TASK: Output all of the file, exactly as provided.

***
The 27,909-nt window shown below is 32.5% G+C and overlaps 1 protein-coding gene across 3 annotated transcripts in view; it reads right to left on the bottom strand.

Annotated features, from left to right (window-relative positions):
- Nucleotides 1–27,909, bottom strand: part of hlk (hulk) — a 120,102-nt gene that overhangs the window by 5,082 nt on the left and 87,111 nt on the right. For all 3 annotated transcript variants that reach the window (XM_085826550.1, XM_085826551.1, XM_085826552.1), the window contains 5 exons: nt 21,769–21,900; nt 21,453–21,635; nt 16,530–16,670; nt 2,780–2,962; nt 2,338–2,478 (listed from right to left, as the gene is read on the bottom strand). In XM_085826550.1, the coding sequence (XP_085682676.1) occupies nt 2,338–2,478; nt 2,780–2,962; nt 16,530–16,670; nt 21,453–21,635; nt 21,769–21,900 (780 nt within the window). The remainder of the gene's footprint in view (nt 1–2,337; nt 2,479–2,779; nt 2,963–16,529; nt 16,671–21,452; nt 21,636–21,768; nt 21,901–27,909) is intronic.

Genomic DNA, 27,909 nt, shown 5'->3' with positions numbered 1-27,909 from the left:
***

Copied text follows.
The 27,909-nt window shown below is 32.5% G+C and overlaps 1 protein-coding gene across 3 annotated transcripts in view; it reads right to left on the bottom strand.

Annotated features, from left to right (window-relative positions):
- Nucleotides 1–27,909, bottom strand: part of hlk (hulk) — a 120,102-nt gene that overhangs the window by 5,082 nt on the left and 87,111 nt on the right. For all 3 annotated transcript variants that reach the window (XM_085826550.1, XM_085826551.1, XM_085826552.1), the window contains 5 exons: nt 21,769–21,900; nt 21,453–21,635; nt 16,530–16,670; nt 2,780–2,962; nt 2,338–2,478 (listed from right to left, as the gene is read on the bottom strand). In XM_085826550.1, the coding sequence (XP_085682676.1) occupies nt 2,338–2,478; nt 2,780–2,962; nt 16,530–16,670; nt 21,453–21,635; nt 21,769–21,900 (780 nt within the window). The remainder of the gene's footprint in view (nt 1–2,337; nt 2,479–2,779; nt 2,963–16,529; nt 16,671–21,452; nt 21,636–21,768; nt 21,901–27,909) is intronic.

Genomic DNA, 27,909 nt, shown 5'->3' with positions numbered 1-27,909 from the left: